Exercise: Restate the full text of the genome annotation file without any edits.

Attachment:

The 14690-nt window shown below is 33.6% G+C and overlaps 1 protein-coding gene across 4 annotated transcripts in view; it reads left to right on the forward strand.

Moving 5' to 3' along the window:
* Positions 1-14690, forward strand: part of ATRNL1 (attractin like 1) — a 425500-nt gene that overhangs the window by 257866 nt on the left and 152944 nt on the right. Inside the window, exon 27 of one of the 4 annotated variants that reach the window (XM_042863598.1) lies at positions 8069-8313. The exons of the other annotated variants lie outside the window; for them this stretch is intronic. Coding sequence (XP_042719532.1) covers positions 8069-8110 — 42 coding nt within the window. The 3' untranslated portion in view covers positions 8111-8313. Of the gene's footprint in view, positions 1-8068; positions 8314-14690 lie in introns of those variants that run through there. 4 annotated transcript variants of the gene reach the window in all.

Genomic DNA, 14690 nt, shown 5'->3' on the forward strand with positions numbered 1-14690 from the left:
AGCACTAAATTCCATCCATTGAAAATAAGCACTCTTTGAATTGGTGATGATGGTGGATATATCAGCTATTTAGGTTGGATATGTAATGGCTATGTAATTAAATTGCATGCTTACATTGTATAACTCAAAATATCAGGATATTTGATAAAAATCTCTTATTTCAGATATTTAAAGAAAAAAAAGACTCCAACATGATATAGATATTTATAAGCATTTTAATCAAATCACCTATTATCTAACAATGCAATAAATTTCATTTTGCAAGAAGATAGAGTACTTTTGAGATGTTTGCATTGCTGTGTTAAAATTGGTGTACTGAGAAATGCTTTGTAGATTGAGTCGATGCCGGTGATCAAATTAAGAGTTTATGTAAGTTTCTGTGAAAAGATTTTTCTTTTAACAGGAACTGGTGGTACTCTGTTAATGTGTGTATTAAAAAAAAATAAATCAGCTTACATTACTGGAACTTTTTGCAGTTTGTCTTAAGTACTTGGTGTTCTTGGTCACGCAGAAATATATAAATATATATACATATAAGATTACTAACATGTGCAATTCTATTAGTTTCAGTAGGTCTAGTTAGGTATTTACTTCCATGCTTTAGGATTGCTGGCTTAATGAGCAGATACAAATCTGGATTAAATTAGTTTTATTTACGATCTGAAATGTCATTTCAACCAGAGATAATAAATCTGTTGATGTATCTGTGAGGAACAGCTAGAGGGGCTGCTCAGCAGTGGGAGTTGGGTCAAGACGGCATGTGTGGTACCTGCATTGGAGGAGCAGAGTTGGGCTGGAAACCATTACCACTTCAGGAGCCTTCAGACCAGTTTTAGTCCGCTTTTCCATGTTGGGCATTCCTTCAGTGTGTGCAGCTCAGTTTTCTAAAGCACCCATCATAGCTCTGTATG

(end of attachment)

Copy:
The 14690-nt window shown below is 33.6% G+C and overlaps 1 protein-coding gene across 4 annotated transcripts in view; it reads left to right on the forward strand.

Moving 5' to 3' along the window:
* Positions 1-14690, forward strand: part of ATRNL1 (attractin like 1) — a 425500-nt gene that overhangs the window by 257866 nt on the left and 152944 nt on the right. Inside the window, exon 27 of one of the 4 annotated variants that reach the window (XM_042863598.1) lies at positions 8069-8313. The exons of the other annotated variants lie outside the window; for them this stretch is intronic. Coding sequence (XP_042719532.1) covers positions 8069-8110 — 42 coding nt within the window. The 3' untranslated portion in view covers positions 8111-8313. Of the gene's footprint in view, positions 1-8068; positions 8314-14690 lie in introns of those variants that run through there. 4 annotated transcript variants of the gene reach the window in all.

Genomic DNA, 14690 nt, shown 5'->3' on the forward strand with positions numbered 1-14690 from the left:
AGCACTAAATTCCATCCATTGAAAATAAGCACTCTTTGAATTGGTGATGATGGTGGATATATCAGCTATTTAGGTTGGATATGTAATGGCTATGTAATTAAATTGCATGCTTACATTGTATAACTCAAAATATCAGGATATTTGATAAAAATCTCTTATTTCAGATATTTAAAGAAAAAAAAGACTCCAACATGATATAGATATTTATAAGCATTTTAATCAAATCACCTATTATCTAACAATGCAATAAATTTCATTTTGCAAGAAGATAGAGTACTTTTGAGATGTTTGCATTGCTGTGTTAAAATTGGTGTACTGAGAAATGCTTTGTAGATTGAGTCGATGCCGGTGATCAAATTAAGAGTTTATGTAAGTTTCTGTGAAAAGATTTTTCTTTTAACAGGAACTGGTGGTACTCTGTTAATGTGTGTATTAAAAAAAAATAAATCAGCTTACATTACTGGAACTTTTTGCAGTTTGTCTTAAGTACTTGGTGTTCTTGGTCACGCAGAAATATATAAATATATATACATATAAGATTACTAACATGTGCAATTCTATTAGTTTCAGTAGGTCTAGTTAGGTATTTACTTCCATGCTTTAGGATTGCTGGCTTAATGAGCAGATACAAATCTGGATTAAATTAGTTTTATTTACGATCTGAAATGTCATTTCAACCAGAGATAATAAATCTGTTGATGTATCTGTGAGGAACAGCTAGAGGGGCTGCTCAGCAGTGGGAGTTGGGTCAAGACGGCATGTGTGGTACCTGCATTGGAGGAGCAGAGTTGGGCTGGAAACCATTACCACTTCAGGAGCCTTCAGACCAGTTTTAGTCCGCTTTTCCATGTTGGGCATTCCTTCAGTGTGTGCAGCTCAGTTTTCTAAAGCACCCATCATAGCTCTGTATG